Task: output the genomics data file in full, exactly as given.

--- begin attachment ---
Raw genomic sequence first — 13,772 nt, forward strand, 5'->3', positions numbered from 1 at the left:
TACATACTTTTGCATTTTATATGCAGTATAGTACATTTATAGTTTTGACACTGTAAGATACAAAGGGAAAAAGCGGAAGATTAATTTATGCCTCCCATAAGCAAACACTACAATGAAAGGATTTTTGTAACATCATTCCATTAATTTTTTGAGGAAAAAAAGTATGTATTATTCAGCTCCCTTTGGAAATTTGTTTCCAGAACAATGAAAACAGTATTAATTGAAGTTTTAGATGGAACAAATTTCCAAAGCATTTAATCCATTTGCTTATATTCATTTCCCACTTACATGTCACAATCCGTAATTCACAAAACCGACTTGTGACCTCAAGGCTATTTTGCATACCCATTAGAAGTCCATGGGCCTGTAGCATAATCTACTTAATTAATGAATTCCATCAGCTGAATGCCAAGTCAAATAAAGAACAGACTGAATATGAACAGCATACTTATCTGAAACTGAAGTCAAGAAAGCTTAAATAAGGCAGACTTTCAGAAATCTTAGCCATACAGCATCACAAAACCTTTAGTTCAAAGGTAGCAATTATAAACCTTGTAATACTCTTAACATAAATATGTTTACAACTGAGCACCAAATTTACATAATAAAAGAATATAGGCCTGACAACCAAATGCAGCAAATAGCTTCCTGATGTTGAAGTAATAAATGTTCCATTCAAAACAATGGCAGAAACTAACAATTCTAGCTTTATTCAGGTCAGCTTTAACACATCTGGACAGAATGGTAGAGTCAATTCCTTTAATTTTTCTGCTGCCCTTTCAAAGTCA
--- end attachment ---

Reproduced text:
Raw genomic sequence first — 13,772 nt, forward strand, 5'->3', positions numbered from 1 at the left:
TACATACTTTTGCATTTTATATGCAGTATAGTACATTTATAGTTTTGACACTGTAAGATACAAAGGGAAAAAGCGGAAGATTAATTTATGCCTCCCATAAGCAAACACTACAATGAAAGGATTTTTGTAACATCATTCCATTAATTTTTTGAGGAAAAAAAGTATGTATTATTCAGCTCCCTTTGGAAATTTGTTTCCAGAACAATGAAAACAGTATTAATTGAAGTTTTAGATGGAACAAATTTCCAAAGCATTTAATCCATTTGCTTATATTCATTTCCCACTTACATGTCACAATCCGTAATTCACAAAACCGACTTGTGACCTCAAGGCTATTTTGCATACCCATTAGAAGTCCATGGGCCTGTAGCATAATCTACTTAATTAATGAATTCCATCAGCTGAATGCCAAGTCAAATAAAGAACAGACTGAATATGAACAGCATACTTATCTGAAACTGAAGTCAAGAAAGCTTAAATAAGGCAGACTTTCAGAAATCTTAGCCATACAGCATCACAAAACCTTTAGTTCAAAGGTAGCAATTATAAACCTTGTAATACTCTTAACATAAATATGTTTACAACTGAGCACCAAATTTACATAATAAAAGAATATAGGCCTGACAACCAAATGCAGCAAATAGCTTCCTGATGTTGAAGTAATAAATGTTCCATTCAAAACAATGGCAGAAACTAACAATTCTAGCTTTATTCAGGTCAGCTTTAACACATCTGGACAGAATGGTAGAGTCAATTCCTTTAATTTTTCTGCTGCCCTTTCAAAGTCA